The study published on Friday is the first to directly compare the immune responses of the Pfizer vaccine from the three-week dosing interval tested in clinical trials, and the extended 12-week interval recommended by UK authorities to give at least a few more vulnerable people. protection quickly.
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After Britain decided to extend the interval between doses, Pfizer and its vaccine partner BioNTech said there was no data to support the decision. However, Pfizer said public health considerations outside of clinical trials could be taken into account.
Canada has taken a similar approach, focusing on giving a first dose to as many people as possible before giving a second, thereby extending the time between doses.
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“Our study demonstrates that peak antibody responses after the second Pfizer vaccine are markedly improved in the elderly when this is delayed to 12 weeks,” said Helen Parry, study author based at the University of Birmingham.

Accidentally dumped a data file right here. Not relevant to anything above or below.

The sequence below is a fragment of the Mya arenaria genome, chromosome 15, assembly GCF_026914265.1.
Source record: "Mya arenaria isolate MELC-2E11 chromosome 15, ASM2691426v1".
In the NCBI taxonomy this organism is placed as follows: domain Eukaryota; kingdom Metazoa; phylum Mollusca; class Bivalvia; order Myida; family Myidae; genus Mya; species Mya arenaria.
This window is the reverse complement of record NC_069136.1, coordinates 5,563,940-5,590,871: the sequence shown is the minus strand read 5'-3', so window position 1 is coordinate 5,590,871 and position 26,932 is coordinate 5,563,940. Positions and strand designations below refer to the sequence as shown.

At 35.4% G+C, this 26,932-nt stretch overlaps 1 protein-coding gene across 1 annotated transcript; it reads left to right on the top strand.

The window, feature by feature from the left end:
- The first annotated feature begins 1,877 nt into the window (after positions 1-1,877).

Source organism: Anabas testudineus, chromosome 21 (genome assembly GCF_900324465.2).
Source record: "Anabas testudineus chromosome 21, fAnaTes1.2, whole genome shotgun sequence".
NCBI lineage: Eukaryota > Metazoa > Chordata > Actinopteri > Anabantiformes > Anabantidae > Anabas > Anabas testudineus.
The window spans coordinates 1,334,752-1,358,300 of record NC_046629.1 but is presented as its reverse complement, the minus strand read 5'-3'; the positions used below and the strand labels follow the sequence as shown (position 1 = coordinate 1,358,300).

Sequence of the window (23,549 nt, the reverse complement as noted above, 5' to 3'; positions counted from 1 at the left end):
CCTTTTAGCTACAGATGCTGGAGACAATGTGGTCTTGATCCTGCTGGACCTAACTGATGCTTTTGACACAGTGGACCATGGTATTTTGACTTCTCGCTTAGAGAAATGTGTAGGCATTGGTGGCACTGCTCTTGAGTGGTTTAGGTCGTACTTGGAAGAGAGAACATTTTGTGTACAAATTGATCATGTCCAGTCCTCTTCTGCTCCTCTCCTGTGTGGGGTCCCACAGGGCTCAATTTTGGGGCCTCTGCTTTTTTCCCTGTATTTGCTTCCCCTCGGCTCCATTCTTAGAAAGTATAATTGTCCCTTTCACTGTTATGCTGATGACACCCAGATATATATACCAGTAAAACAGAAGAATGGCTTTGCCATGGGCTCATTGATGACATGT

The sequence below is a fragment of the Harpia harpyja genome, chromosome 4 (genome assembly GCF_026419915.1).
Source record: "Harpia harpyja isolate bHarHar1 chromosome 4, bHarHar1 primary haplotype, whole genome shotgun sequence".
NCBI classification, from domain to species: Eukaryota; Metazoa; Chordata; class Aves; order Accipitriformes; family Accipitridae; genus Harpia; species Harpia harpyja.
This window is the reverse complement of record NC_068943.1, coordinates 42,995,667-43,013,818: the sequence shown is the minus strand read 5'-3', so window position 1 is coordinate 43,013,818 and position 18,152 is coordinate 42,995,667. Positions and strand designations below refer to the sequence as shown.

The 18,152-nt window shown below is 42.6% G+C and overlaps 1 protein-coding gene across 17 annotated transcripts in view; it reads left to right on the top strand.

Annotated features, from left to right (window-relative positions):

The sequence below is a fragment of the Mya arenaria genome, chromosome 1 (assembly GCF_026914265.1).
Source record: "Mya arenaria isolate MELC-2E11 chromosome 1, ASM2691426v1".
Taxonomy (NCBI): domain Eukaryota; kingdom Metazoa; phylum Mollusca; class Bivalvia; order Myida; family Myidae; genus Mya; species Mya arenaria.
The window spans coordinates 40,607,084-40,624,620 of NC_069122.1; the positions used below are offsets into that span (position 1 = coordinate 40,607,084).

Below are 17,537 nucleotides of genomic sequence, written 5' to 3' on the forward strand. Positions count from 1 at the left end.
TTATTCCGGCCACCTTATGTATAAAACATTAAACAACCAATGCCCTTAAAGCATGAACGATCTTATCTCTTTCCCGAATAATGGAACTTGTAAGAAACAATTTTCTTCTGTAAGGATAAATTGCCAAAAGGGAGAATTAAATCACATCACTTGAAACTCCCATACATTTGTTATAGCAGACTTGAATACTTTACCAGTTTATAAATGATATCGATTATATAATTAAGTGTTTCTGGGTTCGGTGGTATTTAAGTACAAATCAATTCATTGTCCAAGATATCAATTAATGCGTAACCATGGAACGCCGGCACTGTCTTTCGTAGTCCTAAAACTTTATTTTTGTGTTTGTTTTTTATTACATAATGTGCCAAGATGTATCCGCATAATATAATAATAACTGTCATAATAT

Britain started rolling out Pfizer’s vaccine before changing dosing policy, meaning a small number of people who were vaccinated early received the second vaccine three weeks later.
The study, which has not yet been peer reviewed, involved 175 people aged 80 to 99 and found that extending the second dose interval to 12 weeks increased the peak antibody response 3.5 times compared to those who had had it at three weeks. .
Antibodies are part of the immune system, and vaccines also generate T cells. Peak T cell responses were highest in the group with a 3-week interval between doses, and the authors cautioned against shooting conclusions about how protected individuals were based on the dosing regimen they were receiving.
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However, taken with data showing good protection against hospitalization and death from a single injection of Pfizer vaccine, Public Health England said the study was further evidence in favor of the UK approach.
“The UK approach to delaying this second dose has really paid off,” Gayatri Amirthalingam, consultant epidemiologist at Public Health England, told reporters.
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